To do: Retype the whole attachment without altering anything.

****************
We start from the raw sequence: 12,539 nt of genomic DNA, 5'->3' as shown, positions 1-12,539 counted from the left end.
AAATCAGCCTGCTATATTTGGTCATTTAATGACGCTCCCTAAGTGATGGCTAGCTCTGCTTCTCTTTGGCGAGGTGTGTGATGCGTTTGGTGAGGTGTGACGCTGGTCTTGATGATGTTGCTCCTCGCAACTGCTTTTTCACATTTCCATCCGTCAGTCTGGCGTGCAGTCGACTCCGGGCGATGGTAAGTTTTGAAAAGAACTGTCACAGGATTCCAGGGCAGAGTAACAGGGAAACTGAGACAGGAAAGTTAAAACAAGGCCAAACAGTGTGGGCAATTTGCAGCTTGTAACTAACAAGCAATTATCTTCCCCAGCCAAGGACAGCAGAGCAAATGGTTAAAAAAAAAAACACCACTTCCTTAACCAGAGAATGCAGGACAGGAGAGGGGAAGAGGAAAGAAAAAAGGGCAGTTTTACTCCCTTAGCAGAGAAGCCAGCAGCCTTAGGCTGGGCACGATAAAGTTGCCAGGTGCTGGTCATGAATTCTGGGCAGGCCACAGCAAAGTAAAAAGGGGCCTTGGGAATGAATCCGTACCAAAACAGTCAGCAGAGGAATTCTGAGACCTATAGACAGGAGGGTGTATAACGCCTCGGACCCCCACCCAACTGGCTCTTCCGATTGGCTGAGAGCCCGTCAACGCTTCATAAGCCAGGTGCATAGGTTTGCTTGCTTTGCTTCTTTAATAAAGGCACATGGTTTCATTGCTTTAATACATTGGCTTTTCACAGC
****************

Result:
We start from the raw sequence: 12,539 nt of genomic DNA, 5'->3' as shown, positions 1-12,539 counted from the left end.
AAATCAGCCTGCTATATTTGGTCATTTAATGACGCTCCCTAAGTGATGGCTAGCTCTGCTTCTCTTTGGCGAGGTGTGTGATGCGTTTGGTGAGGTGTGACGCTGGTCTTGATGATGTTGCTCCTCGCAACTGCTTTTTCACATTTCCATCCGTCAGTCTGGCGTGCAGTCGACTCCGGGCGATGGTAAGTTTTGAAAAGAACTGTCACAGGATTCCAGGGCAGAGTAACAGGGAAACTGAGACAGGAAAGTTAAAACAAGGCCAAACAGTGTGGGCAATTTGCAGCTTGTAACTAACAAGCAATTATCTTCCCCAGCCAAGGACAGCAGAGCAAATGGTTAAAAAAAAAAACACCACTTCCTTAACCAGAGAATGCAGGACAGGAGAGGGGAAGAGGAAAGAAAAAAGGGCAGTTTTACTCCCTTAGCAGAGAAGCCAGCAGCCTTAGGCTGGGCACGATAAAGTTGCCAGGTGCTGGTCATGAATTCTGGGCAGGCCACAGCAAAGTAAAAAGGGGCCTTGGGAATGAATCCGTACCAAAACAGTCAGCAGAGGAATTCTGAGACCTATAGACAGGAGGGTGTATAACGCCTCGGACCCCCACCCAACTGGCTCTTCCGATTGGCTGAGAGCCCGTCAACGCTTCATAAGCCAGGTGCATAGGTTTGCTTGCTTTGCTTCTTTAATAAAGGCACATGGTTTCATTGCTTTAATACATTGGCTTTTCACAGC